The Global Financing Facility in Support of Every Woman Every Child (GFF) was launched at the Financing for Development Conference in Addis Ababa in July 2015 as part of a global conversation about how to finance the SDGs, which requires a shift from thinking about billions of dollars to recognizing that we need trillions to achieve the ambitious targets that we have agreed upon. This shift is only possible through new approaches to financing that recognize that countries themselves are the engines of progress and that the role of external assistance is to support countries both to get more results from the existing resources and to increase the total volume of financing. Over the past three years, the GFF has created a new model with countries in the driver’s seat that brings together multiple sources of financing in a synergistic way to support national priorities. A key element of this model is drawing on the other sectors that influence health and nutrition outcomes, such as education, water and sanitation, and social protection. The GFF supports countries to get on a trajectory to achieve the SDGs by:

  • Strengthening dialogue among key stakeholders under the leadership of governments and supporting the identification of a clear set of priority results that all partners commit their resources to achieving;
  • Getting more results from existing resources and increasing the total volume of financing from four sources: domestic government resources, financing from IDA and IBRD, aligned external financing, and private sector resources; and
  • Strengthening systems to track progress, learn, and course-correct.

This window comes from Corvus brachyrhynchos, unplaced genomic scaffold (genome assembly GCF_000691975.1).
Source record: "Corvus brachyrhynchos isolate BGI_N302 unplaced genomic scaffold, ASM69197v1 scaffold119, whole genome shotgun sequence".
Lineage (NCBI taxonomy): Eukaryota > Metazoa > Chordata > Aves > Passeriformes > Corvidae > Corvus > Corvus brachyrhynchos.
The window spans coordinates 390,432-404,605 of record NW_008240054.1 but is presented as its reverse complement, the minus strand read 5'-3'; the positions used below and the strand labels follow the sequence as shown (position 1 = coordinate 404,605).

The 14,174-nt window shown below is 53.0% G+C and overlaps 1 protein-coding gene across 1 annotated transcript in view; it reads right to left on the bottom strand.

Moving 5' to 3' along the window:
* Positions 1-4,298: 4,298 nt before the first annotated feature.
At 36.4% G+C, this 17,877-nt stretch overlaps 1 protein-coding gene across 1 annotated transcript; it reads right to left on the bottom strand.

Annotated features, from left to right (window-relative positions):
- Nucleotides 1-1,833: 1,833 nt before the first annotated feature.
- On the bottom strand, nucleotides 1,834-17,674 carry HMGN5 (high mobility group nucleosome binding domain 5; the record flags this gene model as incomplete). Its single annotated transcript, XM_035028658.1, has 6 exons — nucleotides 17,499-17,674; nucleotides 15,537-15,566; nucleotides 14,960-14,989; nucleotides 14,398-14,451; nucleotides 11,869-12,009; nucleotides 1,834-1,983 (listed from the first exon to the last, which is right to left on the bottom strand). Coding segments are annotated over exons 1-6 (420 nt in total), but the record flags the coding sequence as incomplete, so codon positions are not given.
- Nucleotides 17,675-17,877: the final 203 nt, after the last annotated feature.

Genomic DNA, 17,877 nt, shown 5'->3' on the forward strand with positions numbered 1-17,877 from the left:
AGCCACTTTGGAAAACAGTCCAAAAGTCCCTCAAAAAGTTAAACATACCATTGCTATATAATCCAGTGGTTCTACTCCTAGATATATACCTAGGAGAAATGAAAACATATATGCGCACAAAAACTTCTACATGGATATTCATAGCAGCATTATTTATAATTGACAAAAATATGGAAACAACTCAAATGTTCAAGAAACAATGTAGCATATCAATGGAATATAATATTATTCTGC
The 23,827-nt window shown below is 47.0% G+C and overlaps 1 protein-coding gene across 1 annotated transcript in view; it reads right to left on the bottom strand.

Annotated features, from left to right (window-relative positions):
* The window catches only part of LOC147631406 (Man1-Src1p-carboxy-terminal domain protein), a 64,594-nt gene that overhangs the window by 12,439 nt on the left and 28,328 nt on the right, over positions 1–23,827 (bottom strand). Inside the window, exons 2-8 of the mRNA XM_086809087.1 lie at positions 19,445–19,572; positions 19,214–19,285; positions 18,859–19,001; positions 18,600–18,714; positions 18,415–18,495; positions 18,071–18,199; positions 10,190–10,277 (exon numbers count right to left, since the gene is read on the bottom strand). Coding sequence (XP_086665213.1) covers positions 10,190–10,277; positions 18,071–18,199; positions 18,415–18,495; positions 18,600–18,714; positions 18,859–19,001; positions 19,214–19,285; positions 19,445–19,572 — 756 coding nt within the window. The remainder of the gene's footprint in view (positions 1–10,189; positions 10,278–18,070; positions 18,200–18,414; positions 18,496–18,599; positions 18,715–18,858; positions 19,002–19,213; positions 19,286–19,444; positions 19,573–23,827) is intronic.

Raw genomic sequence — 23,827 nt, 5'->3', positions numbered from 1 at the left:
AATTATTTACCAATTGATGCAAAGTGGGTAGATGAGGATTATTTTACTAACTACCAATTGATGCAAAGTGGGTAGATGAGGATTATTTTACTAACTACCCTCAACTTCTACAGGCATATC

The GFF recently met its replenishment milestone for the GFF Trust Fund which will enable it to respond to the demand from countries that want to be part of the GFF. It has to date mobilized an additional US$1.05 billion towards the 2 Billion target that will enable the GFF process to be expanded over the period 2018–23 to 50 countries facing the most significant needs. The opportunity for impact is enormous: these 50 countries collectively account for 96 percent of the US$33 billion annual financing gap and 5.2 million maternal and child deaths each year, with billions of dollars lost each year to poor health.

The GFF partnership, including its external relations strategy, is led by the GFF Director; the day-to-day management of the GFF team is the responsibility of the GFF Practice Manager. The GFF Secretariat, which is based at the World Bank and is situated in the HNP Global Practice, works to deliver on the GFF objectives. This includes working with countries to develop quality investment cases, managing the GFF Trust Fund, technical assistance to countries, and support to the GFF Investors Group, the governance mechanism for the GFF.